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Official History of the Otago Regiment, N.Z.E.F. in the Great War 1914-1918

The Western Front

page 85

The Western Front.

The Regiment had now set its foot on the shores of a land into the interior of which war had long since been carried by a ruthless enemy, whose progress in every direction was marked by ruin and desolation and the sufferings of a helpless non-combatant population. The days of Gallipoli, with their imperishable glories, their suffering and endurance, their heavy burden of unfulfilled anticipation, of hope deferred, and splendour of achievement,—all belonged now to the past. A new campaign was being entered on, and no one doubted but that the Regiment, fighting side by side with the men of England and France—men of the immortal first Armies—would uphold the gallant name it had made for itself on Gallipoli.

It was approaching summer, and the fertile valley of the Rhone, through which the Regiment travelled from Marseilles to the interior, was clothed in verdure of the deepest green. Smiling homesteads, nestled in gardens rich in golden promise of fruit and flowers, provided a refreshing feast for the senses, a tonic for mind and body, after the long drab-coloured days of desert and Peninsula. As an amelioration of the attendant weariness of a long journey by rail, there was everywhere the joyous greeting of an enthusiastic people. And through all there was a leaven of interesting and humorous incident, with impromptu feasting, sudden train stoppages and more sudden resumptions.

The 1st New Zealand Infantry Brigade, which embraced the 1st Battalion of the Regiment, was ordered to concentrate in the Morbecque area, near Hazebrouck, and the 2nd New Zealand Infantry Brigade, embracing the 2nd Battalion of the Regiment, in the Rouquetoire area. The 1st Battalion reached its area on April 16th, detraining at Steenbecque, near the page 86 village of Morbecque, at midnight, and marching out to a small camp situated on the Morbecque-Hazebrouck Road. The camp comprised a number of huts, shelters and tents, and was afterwards to become the XXII. Corps School of Instruction. On the following day Battalion Headquarters-moved into the village, where the billeting officer found accommodation for personnel and animals in the surrounding farmhouses, and the camp site originally selected was vacated. Three days later the Battalion transport arrived from Abbeville.

The 2nd Battalion of the Repent reached Hazebrouck on the evening of April 18th, detrained at a small station just beyond, and marched a distance of several miles to Rincq. Rain fell during the night, and in the darkness the guide lost his way, and the march being in consequence unduly prolonged, Rincq was not reached until five o'clock on the following morning. Comparatively good billets, however, offered some compensation for this unpleasant experience. On the 21st the Battalion transport arrived from Abbeville.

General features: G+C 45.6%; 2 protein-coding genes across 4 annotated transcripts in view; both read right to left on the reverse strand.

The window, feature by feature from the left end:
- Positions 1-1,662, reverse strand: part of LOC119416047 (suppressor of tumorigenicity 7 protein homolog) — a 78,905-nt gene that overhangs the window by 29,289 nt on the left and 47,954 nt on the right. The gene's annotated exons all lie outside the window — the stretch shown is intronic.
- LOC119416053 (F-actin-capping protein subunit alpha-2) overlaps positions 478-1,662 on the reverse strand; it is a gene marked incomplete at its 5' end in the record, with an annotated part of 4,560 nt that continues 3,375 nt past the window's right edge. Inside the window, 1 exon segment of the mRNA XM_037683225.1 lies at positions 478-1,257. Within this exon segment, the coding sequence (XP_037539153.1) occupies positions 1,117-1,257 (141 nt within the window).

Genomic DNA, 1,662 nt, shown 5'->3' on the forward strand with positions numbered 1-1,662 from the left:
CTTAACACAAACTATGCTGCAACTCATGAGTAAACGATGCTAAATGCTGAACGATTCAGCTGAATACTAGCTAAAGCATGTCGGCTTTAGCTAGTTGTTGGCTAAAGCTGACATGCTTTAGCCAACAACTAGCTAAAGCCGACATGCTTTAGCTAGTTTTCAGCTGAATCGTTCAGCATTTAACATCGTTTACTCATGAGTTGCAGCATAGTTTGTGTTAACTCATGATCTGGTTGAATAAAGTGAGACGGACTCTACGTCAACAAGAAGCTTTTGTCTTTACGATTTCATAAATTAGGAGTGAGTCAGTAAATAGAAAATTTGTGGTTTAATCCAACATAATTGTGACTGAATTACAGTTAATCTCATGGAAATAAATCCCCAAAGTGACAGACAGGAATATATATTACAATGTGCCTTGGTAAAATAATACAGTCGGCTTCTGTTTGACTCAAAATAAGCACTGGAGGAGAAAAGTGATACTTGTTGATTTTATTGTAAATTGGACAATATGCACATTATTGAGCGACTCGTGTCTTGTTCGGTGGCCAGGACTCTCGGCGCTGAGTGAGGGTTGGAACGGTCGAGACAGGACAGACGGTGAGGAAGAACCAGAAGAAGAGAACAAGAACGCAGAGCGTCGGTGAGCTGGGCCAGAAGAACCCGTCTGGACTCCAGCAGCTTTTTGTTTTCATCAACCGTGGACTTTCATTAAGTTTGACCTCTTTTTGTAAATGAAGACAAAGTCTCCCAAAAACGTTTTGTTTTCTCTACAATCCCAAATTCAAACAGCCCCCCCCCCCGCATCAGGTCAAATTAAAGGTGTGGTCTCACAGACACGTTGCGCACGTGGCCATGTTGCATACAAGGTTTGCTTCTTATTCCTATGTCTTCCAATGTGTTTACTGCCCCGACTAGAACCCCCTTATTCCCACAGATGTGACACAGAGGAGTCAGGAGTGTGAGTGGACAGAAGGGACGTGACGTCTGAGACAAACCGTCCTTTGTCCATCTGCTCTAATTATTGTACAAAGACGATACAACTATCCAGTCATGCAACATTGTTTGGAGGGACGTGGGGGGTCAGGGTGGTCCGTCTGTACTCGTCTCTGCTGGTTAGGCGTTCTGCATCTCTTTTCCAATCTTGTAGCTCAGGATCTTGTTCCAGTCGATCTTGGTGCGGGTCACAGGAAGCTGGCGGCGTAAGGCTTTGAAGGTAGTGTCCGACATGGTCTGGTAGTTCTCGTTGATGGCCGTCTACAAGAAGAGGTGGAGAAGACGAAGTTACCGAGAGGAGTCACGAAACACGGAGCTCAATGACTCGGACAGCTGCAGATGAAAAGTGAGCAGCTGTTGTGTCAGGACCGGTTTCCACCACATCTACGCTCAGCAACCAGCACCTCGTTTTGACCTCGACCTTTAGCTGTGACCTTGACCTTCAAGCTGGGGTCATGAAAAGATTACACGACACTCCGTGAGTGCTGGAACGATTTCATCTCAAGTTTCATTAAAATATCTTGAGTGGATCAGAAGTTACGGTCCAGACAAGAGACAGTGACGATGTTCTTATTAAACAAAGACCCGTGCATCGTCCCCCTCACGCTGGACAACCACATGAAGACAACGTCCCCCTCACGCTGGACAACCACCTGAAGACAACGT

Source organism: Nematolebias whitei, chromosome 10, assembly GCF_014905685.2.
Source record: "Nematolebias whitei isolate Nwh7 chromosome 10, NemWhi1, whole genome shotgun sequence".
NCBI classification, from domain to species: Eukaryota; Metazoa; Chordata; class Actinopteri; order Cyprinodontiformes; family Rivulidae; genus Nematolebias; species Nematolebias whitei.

This was the Regiment's first experience of being quartered in billets, which demanded an observance of regulations to which the troops had not been previously accustomed. But the conditions generally and the pleasant intercourse with the people of the country provided an agreeable change to men many of whom had only recently gone through the hardships of the Gallipoli Campaign.

The several succeeding days spent in these areas were devoted to route marches, company drill, night alarms, and, of considerable importance, demonstrations by the Army chemical advisers in the adoption of protective measures against the enemy's use of poison gas. At the same time the first quota of selected officers and men was despatched for a course of instruction to the various Army and Corps Schools.

On the last day of April the 2nd Battalion of the Regiment moved out from Rincq to Boeseghen, and on the following day, in company with the whole of the 2nd Infantry Brigade, continued the journey to Doulieu. Ths involved a march of approximately 20 miles, and carrying heavy packs and 150 rounds of ammunition it proved a stiff test of endurance page 87 to which everyone stood up remarkably well. There now followed a further period of rest and mild training, which included throwing live bombs, musketry, and exercise in the several arts of warfare calculated to be useful in view of approaching events.

It was at this stage that the Commanding Officer and the Company Commanders paid a visit to the Armentieres Sector and had their first sight of the German front line. In company with the officers of the 7th East Yorks Battalion, they spent the night of the 6th-7th May there, acquiring a first-hand knowledge of the front, support and reserve positions of the sector, its general defensive dispositions, and the many important details common to relief. On the return of these officers to Doulieu, a conference for all officers was held with Brigadier-General F. E. Johnston, C.B., Commanding the 1st New Zealand Infantry Brigade.